What’s A Child’s Problem all about?:
A Child’s Problem focuses on a precocious young boy who is forced to go and live with his rich uncle and undergoes a rather haunting experience in his efforts to try and get to know his uncle a little better.
What did I think?:
Reggie Oliver is a well-respected British playwright, biographer and writer of ghost stories and has received numerous nominations for World Fantasy, British Fantasy, Stoker, International Horror Guild and the Shirley Jackson awards. Due to these numerous accolades, I found myself quite excited to discover his work, having never come across him in the past so a short story seemed the perfect place to begin. Now I’ve finished it and had some time to mull over it, I find myself in two minds about the story itself. On the one hand, it’s obvious the author can write and he’s excellent at creating an atmospheric narrative that makes you want to keep on reading but for some reason, this story just didn’t have enough bite for me. There was plenty of potential of course, but the direction it ended up taking just left me feeling slightly deflated.
A Child’s Problem follows a young boy, George who at nine years old is told that he must now live with his wealthy Uncle Augustus whilst his parents decamp to India for a while for his father’s work. At first, this seems like a big adventure for George, the house and grounds are large and there is plenty of opportunity for exploring however his Uncle is a difficult, rather sullen character who seems to have regretted agreeing to take George under his wing. On the interactions that they do have, he tries to get rid of him as soon as possible by giving him various quests around the property and puzzles to solve so that he can have a bit of peace. The puzzles that Augustus gives him however are a lot more sinister than first meets the eye and point to a dreadful history that leads George very quickly to be in terrible danger himself. As well as this, George is starting to see strange, shadowy figures under an old oak tree at the front of the house and he starts to wonder about the secrets that his Uncle Augustus believes he will keep hidden.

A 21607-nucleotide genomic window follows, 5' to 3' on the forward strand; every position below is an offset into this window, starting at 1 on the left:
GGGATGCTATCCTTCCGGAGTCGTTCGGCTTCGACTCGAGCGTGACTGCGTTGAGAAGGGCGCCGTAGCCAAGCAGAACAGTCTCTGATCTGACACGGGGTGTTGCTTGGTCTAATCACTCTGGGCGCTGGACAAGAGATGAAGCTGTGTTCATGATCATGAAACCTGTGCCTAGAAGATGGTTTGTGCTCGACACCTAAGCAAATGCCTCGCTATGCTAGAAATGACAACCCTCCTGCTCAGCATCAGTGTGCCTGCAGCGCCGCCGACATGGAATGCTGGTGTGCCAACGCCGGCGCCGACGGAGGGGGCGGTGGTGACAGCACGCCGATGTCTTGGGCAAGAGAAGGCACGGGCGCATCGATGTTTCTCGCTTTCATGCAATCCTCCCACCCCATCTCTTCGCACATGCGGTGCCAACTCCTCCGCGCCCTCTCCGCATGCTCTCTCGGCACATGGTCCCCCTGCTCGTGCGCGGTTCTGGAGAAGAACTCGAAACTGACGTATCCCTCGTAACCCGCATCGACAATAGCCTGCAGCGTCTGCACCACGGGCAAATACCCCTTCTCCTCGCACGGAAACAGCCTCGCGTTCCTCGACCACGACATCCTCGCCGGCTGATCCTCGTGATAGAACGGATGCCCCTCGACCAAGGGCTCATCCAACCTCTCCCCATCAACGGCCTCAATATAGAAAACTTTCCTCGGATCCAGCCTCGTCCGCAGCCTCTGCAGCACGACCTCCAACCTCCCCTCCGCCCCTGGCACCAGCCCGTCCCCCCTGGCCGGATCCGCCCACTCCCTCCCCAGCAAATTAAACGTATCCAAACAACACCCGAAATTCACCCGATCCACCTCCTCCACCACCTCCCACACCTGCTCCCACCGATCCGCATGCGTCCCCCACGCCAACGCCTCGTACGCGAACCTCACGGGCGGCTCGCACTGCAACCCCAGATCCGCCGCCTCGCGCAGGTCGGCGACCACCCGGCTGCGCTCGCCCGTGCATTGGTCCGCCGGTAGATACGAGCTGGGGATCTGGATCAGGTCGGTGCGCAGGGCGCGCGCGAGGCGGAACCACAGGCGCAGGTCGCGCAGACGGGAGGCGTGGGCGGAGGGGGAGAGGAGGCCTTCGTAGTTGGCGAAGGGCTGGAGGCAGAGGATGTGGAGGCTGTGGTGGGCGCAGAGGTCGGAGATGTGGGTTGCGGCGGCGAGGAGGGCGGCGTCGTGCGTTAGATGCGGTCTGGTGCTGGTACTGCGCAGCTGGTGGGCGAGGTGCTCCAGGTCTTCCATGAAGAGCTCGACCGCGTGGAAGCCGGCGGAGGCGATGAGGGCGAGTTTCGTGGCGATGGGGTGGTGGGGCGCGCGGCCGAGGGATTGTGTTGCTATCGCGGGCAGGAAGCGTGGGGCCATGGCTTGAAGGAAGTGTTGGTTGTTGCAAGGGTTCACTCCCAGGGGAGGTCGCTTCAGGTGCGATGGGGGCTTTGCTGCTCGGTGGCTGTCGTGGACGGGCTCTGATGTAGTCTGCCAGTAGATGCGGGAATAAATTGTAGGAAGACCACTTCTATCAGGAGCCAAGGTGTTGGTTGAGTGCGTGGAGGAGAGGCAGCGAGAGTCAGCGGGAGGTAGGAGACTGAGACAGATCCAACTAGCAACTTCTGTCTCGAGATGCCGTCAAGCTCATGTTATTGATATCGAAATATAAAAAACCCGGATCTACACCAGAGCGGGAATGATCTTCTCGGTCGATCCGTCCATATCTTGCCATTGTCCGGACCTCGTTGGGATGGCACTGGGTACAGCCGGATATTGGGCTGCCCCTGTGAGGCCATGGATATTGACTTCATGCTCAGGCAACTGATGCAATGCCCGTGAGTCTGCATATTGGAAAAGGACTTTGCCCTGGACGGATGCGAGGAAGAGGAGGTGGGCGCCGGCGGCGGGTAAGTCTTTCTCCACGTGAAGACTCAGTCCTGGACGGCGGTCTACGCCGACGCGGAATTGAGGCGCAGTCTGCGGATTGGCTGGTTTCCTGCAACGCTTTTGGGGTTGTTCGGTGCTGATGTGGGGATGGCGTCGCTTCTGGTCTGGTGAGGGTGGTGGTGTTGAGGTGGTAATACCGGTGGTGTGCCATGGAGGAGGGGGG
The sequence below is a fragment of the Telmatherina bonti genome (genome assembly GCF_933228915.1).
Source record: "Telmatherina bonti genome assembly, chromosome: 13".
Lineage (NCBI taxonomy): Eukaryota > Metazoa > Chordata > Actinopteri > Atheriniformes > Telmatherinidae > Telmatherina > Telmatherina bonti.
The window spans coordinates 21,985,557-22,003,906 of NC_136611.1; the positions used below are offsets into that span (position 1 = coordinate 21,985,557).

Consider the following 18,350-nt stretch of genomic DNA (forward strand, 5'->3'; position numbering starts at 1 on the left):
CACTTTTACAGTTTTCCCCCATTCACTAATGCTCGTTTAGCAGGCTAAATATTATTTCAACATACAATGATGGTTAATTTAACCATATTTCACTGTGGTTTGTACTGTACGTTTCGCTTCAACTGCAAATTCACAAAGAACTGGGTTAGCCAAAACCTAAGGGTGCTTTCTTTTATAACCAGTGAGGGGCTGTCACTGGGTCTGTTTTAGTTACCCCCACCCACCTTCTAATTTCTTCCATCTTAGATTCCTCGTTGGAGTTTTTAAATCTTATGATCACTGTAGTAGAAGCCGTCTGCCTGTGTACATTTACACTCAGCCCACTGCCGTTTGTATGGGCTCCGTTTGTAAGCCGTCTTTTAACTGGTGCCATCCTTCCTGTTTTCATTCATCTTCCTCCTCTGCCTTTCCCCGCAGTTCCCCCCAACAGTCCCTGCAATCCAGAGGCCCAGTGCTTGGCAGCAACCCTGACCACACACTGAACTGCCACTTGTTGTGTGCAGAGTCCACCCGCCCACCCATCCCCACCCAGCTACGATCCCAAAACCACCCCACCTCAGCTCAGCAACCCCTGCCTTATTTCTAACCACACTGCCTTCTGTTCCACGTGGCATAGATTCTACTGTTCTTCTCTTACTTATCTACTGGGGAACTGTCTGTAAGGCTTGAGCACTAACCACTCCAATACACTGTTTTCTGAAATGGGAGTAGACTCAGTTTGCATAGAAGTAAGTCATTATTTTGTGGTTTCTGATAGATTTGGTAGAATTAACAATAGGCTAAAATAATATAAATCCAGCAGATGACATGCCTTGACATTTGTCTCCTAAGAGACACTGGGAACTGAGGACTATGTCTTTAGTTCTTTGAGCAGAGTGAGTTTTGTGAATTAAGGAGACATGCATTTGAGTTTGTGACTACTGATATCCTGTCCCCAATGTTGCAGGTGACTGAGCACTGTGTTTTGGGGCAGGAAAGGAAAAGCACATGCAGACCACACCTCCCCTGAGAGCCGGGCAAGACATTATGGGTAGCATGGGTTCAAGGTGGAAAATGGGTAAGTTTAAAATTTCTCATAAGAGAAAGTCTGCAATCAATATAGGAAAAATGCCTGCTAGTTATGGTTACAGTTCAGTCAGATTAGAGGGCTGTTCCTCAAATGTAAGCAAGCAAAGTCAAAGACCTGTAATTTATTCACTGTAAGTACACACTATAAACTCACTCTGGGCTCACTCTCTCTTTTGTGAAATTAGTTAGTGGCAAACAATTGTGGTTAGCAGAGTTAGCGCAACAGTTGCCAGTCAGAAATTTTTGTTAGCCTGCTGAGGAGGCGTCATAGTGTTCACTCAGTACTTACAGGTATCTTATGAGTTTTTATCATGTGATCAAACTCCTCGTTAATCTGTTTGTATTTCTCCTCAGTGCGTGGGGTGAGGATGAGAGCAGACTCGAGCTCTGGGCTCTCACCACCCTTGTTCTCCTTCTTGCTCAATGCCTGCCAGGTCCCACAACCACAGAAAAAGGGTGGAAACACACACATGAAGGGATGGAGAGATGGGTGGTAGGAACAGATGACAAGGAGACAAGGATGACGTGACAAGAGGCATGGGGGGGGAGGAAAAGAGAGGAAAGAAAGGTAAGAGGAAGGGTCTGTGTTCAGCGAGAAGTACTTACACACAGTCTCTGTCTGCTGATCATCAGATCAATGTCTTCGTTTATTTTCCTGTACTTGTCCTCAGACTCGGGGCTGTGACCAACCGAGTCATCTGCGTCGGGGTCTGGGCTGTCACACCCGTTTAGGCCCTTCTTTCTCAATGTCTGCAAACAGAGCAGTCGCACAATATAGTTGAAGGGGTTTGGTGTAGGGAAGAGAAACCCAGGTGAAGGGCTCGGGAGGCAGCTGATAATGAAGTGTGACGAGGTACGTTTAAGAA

Interesting premise right? I was certainly intrigued and the writing was assured and captivating to read throughout the narrative. I was quite surprised that it was a bit longer than I was expecting and perhaps it suffered a bit for this length as about two-thirds of the way into it, unfortunately I began to lose interest. There are a host of unlikeable characters to get to grips with, which I always enjoy in a story but for some reason, even when some are in mortal danger, I still didn’t connect with them as much as I would have liked. Reggie Oliver certainly has a gift for writing eerie settings and some of the scenes, in particular when George finds the family tombs are quite chilling but sadly, by the end of the story, I just didn’t feel like I understood properly what it was all about and why exactly everything played out the way it did. This is just my personal opinion, however and I’m sure other readers would love it for the quality of the writing alone.
Would I recommend it?:
Star rating (out of 5):
NEXT SHORT STORY: At The Mountain Of Madness by H.P. Lovecraft from the collection The Definitive H.P. Lovecraft.